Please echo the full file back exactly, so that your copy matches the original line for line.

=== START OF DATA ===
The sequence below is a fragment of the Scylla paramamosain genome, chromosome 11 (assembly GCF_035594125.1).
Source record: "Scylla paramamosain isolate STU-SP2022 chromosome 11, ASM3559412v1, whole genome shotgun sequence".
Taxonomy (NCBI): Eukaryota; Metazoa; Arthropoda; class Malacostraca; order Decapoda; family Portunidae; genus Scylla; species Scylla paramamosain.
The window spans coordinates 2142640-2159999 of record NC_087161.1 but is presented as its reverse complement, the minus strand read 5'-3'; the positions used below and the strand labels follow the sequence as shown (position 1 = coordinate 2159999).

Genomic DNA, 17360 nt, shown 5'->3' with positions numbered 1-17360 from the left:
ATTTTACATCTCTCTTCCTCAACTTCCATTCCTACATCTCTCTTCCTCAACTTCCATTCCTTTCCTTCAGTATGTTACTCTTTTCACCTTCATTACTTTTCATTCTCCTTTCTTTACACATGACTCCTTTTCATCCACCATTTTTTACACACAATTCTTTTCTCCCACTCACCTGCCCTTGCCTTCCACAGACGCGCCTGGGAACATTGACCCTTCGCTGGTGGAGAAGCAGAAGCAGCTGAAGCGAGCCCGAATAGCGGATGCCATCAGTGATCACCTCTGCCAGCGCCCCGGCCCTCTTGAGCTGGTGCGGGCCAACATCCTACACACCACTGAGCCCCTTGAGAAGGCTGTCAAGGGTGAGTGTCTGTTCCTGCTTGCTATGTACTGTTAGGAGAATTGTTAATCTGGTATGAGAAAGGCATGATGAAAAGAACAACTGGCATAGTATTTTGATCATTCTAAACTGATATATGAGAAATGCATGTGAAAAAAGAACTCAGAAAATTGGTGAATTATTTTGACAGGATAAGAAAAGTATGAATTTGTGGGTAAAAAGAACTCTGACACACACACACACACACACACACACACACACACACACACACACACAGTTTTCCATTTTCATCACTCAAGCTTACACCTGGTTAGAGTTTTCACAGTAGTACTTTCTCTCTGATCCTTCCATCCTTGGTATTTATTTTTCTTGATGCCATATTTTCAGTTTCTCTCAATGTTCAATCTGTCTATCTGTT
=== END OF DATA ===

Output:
The sequence below is a fragment of the Scylla paramamosain genome, chromosome 11 (assembly GCF_035594125.1).
Source record: "Scylla paramamosain isolate STU-SP2022 chromosome 11, ASM3559412v1, whole genome shotgun sequence".
Taxonomy (NCBI): Eukaryota; Metazoa; Arthropoda; class Malacostraca; order Decapoda; family Portunidae; genus Scylla; species Scylla paramamosain.
The window spans coordinates 2142640-2159999 of record NC_087161.1 but is presented as its reverse complement, the minus strand read 5'-3'; the positions used below and the strand labels follow the sequence as shown (position 1 = coordinate 2159999).

Genomic DNA, 17360 nt, shown 5'->3' with positions numbered 1-17360 from the left:
ATTTTACATCTCTCTTCCTCAACTTCCATTCCTACATCTCTCTTCCTCAACTTCCATTCCTTTCCTTCAGTATGTTACTCTTTTCACCTTCATTACTTTTCATTCTCCTTTCTTTACACATGACTCCTTTTCATCCACCATTTTTTACACACAATTCTTTTCTCCCACTCACCTGCCCTTGCCTTCCACAGACGCGCCTGGGAACATTGACCCTTCGCTGGTGGAGAAGCAGAAGCAGCTGAAGCGAGCCCGAATAGCGGATGCCATCAGTGATCACCTCTGCCAGCGCCCCGGCCCTCTTGAGCTGGTGCGGGCCAACATCCTACACACCACTGAGCCCCTTGAGAAGGCTGTCAAGGGTGAGTGTCTGTTCCTGCTTGCTATGTACTGTTAGGAGAATTGTTAATCTGGTATGAGAAAGGCATGATGAAAAGAACAACTGGCATAGTATTTTGATCATTCTAAACTGATATATGAGAAATGCATGTGAAAAAAGAACTCAGAAAATTGGTGAATTATTTTGACAGGATAAGAAAAGTATGAATTTGTGGGTAAAAAGAACTCTGACACACACACACACACACACACACACACACACACACACACACACACAGTTTTCCATTTTCATCACTCAAGCTTACACCTGGTTAGAGTTTTCACAGTAGTACTTTCTCTCTGATCCTTCCATCCTTGGTATTTATTTTTCTTGATGCCATATTTTCAGTTTCTCTCAATGTTCAATCTGTCTATCTGTT